Friday, August 22, 2014

Archaeologists Find Humans Were Eating Snails 30,000 Years Ago

Paleolithic humans of present-day Spain may have eaten snails as much as 30,000 years ago, or 10,000 years earlier than inhabitants of Mediterranean regions, according to research by Javier Fernández-López de Pablo from Institut Català de Paleoecologia Humana i Evolució Social and colleagues.
The researchers discovered land snail shell remains dated to about 30,000 years ago at the site of Cova de la Barriada, Spain. Groupings of complete shells from a large land snail species were found in three areas of the site, corresponding to different time points. They studied these remains by investigating patterns indicating likley land snail selection, consumption, and accumulation at the site, and then analyzed the shells' decay, fossilization process, composition, and age at death by measuring the shell sizes.
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Humans Did Not Wipe Out the Neanderthals, New Research Suggests

Neanderthals went extinct in Europe about 40,000 years ago, giving them millennia to coexist with modern humans culturally and sexually, new findings suggest.

This research also suggests that modern humans did not cause Neanderthals to rapidly go extinct, as some researchers have previously suggested, scientists added.

Neanderthals are the closest extinct relatives of modern humans, and lived in Europe and Asia. Recent findings suggest that Neanderthals were closely related enough to interbreed with ancestors of modern humans — about 1.5 to 2.1 percent of the DNA of anyone outside Africa is Neanderthal in origin.

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Thursday, August 21, 2014

New dates rewrite Neanderthal story

Our ancestors may have passed on technological innovations to the Neanderthals

Modern humans and Neanderthals co-existed in Europe 10 times longer than previously thought, a study suggests.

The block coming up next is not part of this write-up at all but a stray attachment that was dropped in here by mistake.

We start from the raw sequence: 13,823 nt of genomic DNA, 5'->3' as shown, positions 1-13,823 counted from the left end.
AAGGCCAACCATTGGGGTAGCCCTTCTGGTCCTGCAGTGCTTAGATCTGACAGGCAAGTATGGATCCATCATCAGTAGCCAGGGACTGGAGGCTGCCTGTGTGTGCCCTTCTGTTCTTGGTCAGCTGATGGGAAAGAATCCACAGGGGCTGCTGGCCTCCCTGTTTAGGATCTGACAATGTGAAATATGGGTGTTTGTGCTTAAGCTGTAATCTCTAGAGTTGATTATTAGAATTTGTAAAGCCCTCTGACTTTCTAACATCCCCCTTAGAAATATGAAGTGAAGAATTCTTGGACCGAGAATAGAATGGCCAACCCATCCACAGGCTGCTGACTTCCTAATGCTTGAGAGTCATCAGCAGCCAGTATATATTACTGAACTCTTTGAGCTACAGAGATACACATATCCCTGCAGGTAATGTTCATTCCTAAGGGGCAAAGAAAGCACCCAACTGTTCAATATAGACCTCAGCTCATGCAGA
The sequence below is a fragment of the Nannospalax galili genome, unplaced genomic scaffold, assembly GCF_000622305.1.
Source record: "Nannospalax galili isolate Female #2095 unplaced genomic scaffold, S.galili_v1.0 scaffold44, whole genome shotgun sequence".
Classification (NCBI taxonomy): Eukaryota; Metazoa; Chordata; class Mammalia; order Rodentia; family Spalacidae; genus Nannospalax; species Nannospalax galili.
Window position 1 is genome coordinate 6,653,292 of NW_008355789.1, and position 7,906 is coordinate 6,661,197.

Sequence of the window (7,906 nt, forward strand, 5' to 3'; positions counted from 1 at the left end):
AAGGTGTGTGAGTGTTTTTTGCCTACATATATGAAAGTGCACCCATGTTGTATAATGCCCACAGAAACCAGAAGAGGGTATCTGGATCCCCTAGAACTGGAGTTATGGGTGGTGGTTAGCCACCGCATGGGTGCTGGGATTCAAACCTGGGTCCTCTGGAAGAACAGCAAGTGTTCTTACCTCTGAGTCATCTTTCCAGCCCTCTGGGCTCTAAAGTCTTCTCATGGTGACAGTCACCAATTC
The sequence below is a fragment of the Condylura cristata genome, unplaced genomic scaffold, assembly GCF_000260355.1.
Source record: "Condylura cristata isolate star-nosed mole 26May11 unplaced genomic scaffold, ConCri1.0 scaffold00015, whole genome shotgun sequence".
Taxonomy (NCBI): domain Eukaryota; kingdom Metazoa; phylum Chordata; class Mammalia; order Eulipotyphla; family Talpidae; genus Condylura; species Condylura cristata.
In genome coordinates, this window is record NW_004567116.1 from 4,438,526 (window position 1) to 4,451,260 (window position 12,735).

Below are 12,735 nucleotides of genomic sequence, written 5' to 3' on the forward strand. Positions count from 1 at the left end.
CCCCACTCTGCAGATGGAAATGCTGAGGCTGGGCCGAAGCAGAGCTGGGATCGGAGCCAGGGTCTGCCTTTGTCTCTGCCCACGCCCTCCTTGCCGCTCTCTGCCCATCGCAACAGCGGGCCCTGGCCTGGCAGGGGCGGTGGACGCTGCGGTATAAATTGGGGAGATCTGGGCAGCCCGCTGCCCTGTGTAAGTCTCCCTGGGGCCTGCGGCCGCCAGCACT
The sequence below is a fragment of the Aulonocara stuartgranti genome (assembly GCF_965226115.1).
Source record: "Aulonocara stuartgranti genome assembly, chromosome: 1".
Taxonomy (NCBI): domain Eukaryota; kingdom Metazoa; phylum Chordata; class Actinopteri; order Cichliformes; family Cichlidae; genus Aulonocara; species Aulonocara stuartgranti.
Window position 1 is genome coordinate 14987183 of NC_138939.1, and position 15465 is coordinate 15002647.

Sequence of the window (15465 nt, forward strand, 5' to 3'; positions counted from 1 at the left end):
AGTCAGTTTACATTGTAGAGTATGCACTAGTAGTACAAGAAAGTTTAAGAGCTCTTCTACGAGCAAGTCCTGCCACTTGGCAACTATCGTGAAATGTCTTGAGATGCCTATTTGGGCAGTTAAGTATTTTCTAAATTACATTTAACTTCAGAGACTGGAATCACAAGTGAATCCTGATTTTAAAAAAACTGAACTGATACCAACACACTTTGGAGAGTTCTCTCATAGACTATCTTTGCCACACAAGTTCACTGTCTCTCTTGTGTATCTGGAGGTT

The most comprehensive dating of Neanderthal bones and tools ever carried out suggests that the two species lived side-by-side for up to 5,000 years.
The new evidence suggests that the two groups may even have exchanged ideas and culture, say the researchers.
The study has been published in the journal Nature.
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Tuesday, August 19, 2014

Before they left Africa, early modern humans were 'culturally diverse'

A new study provides fresh insights into the life of early modern humans before they left Africa following a massive comparative study of stone tools.

Researchers have carried out the biggest ever comparative study of stone tools dating to between 130,000 and 75,000 years ago found in the region between sub-Saharan Africa and Eurasia. They have discovered there are marked differences in the way stone tools were made, reflecting a diversity of cultural traditions. The study has also identified at least four distinct populations, each relatively isolated from each other with their own different cultural characteristics.

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Archaeologists compare Neolithic Kent site to Stonehenge, find Bronze Age funerary monument

A Neolithic ditch which became a huge funerary monument when it was enlarged with an outer ring during the Bronze Age has been found on housing development grounds in Kent

Archaeologists suspect a “sacred way” could have led to a henge 6,000 years ago at Iwade Meadows, to the west of the Kent industrial town of Sittingbourne.

Positioned on a north-west slope, the 30-metre diameter structure is one of several prehistoric monuments on a north-west slope above the Ridham fleet stream running through the centre of the site.

“Its purpose is not known,” says Dr Paul Wilkinson, of excavators SWAT Archaeology.

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Remains of at least two bodies found in ancient grave

Archaeologist Paul Murtagh excavating the Bronze Age burial cist in which the remains of at least two bodies were found

Archaeologists have discovered the remains of at least two bodies in a Bronze Age burial cist in a remote area of the west Highlands.

They were previously aware of one body in the ancient grave on the Ardnamurchan peninsula but they have now found more bones than could belong to another person.

A skull found during an earlier archaeological dig at Swordle in 2010 was dated as being from around 1700BC.